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SEO Scam #4 (Part 2)

August 18th, 2010 by Troy Newport


“We will get you in all the foreign search engines!”

Last week we looked at a common spam email that has been circulating the Internet for years and discussed the fact that Google only has one index.  So if you are in Google in the U.S., you are in Google Spain, Google Germany, etc. This week we are going to look at directly promoting your business online to specific countries, and what it takes to do it right.  You will quickly see it is a lot more complex than what the scammers and spammers would have you believe.

Buy A Domain: The first thing to consider is whether you can buy a country-specific top-level-domain for the country you want to target.  For sake of argument let’s say you want to target consumers in Brazil.  If your current domain is google.com, then you would want to buy google.com.br.  But if you don’t have a physical office in Brazil, the government of Brazil will not allow you to purchase that domain.  (Cue sad trombone: wah, wah, wah…..)  If you do have a physical office location then you are on your way.  Google will typically give country-specific domains preference in their results because they believe they are more relevant to the searcher.  Makes sense, right?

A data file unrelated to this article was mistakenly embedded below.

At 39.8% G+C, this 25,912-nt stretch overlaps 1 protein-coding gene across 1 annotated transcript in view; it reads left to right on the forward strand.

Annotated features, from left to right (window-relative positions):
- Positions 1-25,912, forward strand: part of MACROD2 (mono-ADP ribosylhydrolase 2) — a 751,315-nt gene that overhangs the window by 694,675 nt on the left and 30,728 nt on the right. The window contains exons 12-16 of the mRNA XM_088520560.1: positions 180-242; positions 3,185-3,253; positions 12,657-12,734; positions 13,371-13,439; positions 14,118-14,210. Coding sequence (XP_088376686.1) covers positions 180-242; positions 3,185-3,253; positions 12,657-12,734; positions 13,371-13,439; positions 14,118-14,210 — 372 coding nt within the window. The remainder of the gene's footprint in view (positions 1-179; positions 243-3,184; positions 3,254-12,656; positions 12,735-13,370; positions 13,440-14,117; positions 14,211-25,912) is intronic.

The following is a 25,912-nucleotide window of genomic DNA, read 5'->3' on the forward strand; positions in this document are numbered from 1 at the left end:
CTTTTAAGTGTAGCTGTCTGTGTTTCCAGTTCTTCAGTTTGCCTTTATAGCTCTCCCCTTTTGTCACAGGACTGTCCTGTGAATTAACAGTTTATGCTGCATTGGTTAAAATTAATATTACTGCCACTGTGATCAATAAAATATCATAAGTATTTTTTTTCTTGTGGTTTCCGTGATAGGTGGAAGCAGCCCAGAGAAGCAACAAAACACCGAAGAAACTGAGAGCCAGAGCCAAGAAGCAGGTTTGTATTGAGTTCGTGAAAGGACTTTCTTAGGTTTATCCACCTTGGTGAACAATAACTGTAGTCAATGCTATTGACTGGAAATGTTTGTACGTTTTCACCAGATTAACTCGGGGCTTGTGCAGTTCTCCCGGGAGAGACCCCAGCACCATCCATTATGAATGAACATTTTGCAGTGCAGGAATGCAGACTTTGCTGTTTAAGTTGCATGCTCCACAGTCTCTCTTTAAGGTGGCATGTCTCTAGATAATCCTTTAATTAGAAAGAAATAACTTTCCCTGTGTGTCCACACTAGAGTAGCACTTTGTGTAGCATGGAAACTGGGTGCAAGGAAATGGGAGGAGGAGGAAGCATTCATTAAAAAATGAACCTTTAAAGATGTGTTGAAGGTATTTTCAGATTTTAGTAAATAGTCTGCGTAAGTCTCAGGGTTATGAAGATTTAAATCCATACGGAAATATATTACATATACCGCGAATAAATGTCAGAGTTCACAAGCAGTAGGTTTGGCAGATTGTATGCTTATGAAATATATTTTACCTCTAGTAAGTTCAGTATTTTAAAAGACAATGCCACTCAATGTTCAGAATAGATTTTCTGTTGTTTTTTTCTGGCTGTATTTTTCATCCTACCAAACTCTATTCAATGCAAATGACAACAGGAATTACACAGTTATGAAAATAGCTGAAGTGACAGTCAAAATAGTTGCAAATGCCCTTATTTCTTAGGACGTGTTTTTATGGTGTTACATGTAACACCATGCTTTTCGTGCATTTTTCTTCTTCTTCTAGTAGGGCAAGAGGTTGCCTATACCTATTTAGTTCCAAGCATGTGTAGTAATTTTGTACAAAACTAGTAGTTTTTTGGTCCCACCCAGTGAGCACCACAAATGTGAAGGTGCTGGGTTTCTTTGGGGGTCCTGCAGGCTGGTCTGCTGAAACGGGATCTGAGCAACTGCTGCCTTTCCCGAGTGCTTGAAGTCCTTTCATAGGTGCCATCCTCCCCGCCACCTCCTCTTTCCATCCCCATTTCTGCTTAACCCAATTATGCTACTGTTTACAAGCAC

Hosting: Google knows where your website is hosted.  If your website is hosted in the United States and your audience is doing a search on Google Brazil, that would devalue your website in Google’s results.  That means you are going to have to find a respectable hosting partner in Brazil.  That can be tricky depending on which countries you are targeting.  Between your web development company and your staff in Brazil, this shouldn’t be too much of a problem.

Targeting Your Audience: This is where most businesses fall short when trying to target an audience outside of the United States.  Using Babelfish or some other automated translation tool will not adequately target your audience.  It will be blatantly clear to your audience that you either do not have the staff who speak their native language, or you don’t care that your website is not targeted to them.  Have your website professionally translated for your audience– I mean, properly targeting your audience is Marketing 101, is it not?  This in of itself can get pretty complex if you are targeting a country like China which has up to 13 main regional groups of spoken languages, each of which are completely unintelligible to one another.

As you can see, getting on the “foreign search engines” has far-reaching implications.  It is not as easy as someone submitting your website to a secret place it has never been submitted before.  As with all marketing it takes appropriate planning, thought and the right group of experts to help you break into a new market!

Watch our Facebook page for the next installment of our series.

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